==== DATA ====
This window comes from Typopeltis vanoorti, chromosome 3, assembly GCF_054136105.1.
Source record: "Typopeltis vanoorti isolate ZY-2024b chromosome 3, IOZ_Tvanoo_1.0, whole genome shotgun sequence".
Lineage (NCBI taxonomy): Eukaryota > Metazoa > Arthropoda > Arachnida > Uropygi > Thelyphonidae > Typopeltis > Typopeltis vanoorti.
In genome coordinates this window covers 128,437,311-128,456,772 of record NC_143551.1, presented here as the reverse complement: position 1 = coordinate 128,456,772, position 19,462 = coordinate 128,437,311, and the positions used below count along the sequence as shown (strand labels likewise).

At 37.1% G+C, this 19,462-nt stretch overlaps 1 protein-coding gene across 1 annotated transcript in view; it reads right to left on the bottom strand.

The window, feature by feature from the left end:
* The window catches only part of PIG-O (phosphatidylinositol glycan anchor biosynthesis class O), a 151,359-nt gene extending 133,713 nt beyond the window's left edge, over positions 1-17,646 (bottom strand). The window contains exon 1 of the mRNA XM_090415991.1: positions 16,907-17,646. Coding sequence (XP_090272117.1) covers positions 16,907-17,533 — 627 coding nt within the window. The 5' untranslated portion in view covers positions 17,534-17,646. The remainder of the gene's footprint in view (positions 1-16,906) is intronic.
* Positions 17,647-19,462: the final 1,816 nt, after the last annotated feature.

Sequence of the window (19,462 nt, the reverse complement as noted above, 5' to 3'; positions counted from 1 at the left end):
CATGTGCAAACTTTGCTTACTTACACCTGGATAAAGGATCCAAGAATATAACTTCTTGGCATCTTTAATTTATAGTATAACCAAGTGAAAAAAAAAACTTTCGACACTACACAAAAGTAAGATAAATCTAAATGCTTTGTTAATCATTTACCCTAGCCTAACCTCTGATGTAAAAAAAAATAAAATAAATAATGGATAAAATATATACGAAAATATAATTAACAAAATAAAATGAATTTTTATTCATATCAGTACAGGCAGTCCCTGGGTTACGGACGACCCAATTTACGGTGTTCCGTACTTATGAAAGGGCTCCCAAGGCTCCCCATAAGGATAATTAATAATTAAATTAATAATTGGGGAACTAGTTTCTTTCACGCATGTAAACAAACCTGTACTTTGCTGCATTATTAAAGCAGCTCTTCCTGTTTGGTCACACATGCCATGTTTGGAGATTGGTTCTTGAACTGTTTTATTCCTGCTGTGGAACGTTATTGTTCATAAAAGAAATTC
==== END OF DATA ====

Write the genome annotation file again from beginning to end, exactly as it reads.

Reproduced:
This window comes from Typopeltis vanoorti, chromosome 3, assembly GCF_054136105.1.
Source record: "Typopeltis vanoorti isolate ZY-2024b chromosome 3, IOZ_Tvanoo_1.0, whole genome shotgun sequence".
Lineage (NCBI taxonomy): Eukaryota > Metazoa > Arthropoda > Arachnida > Uropygi > Thelyphonidae > Typopeltis > Typopeltis vanoorti.
In genome coordinates this window covers 128,437,311-128,456,772 of record NC_143551.1, presented here as the reverse complement: position 1 = coordinate 128,456,772, position 19,462 = coordinate 128,437,311, and the positions used below count along the sequence as shown (strand labels likewise).

At 37.1% G+C, this 19,462-nt stretch overlaps 1 protein-coding gene across 1 annotated transcript in view; it reads right to left on the bottom strand.

The window, feature by feature from the left end:
* The window catches only part of PIG-O (phosphatidylinositol glycan anchor biosynthesis class O), a 151,359-nt gene extending 133,713 nt beyond the window's left edge, over positions 1-17,646 (bottom strand). The window contains exon 1 of the mRNA XM_090415991.1: positions 16,907-17,646. Coding sequence (XP_090272117.1) covers positions 16,907-17,533 — 627 coding nt within the window. The 5' untranslated portion in view covers positions 17,534-17,646. The remainder of the gene's footprint in view (positions 1-16,906) is intronic.
* Positions 17,647-19,462: the final 1,816 nt, after the last annotated feature.

Sequence of the window (19,462 nt, the reverse complement as noted above, 5' to 3'; positions counted from 1 at the left end):
CATGTGCAAACTTTGCTTACTTACACCTGGATAAAGGATCCAAGAATATAACTTCTTGGCATCTTTAATTTATAGTATAACCAAGTGAAAAAAAAAACTTTCGACACTACACAAAAGTAAGATAAATCTAAATGCTTTGTTAATCATTTACCCTAGCCTAACCTCTGATGTAAAAAAAAATAAAATAAATAATGGATAAAATATATACGAAAATATAATTAACAAAATAAAATGAATTTTTATTCATATCAGTACAGGCAGTCCCTGGGTTACGGACGACCCAATTTACGGTGTTCCGTACTTATGAAAGGGCTCCCAAGGCTCCCCATAAGGATAATTAATAATTAAATTAATAATTGGGGAACTAGTTTCTTTCACGCATGTAAACAAACCTGTACTTTGCTGCATTATTAAAGCAGCTCTTCCTGTTTGGTCACACATGCCATGTTTGGAGATTGGTTCTTGAACTGTTTTATTCCTGCTGTGGAACGTTATTGTTCATAAAAGAAATTC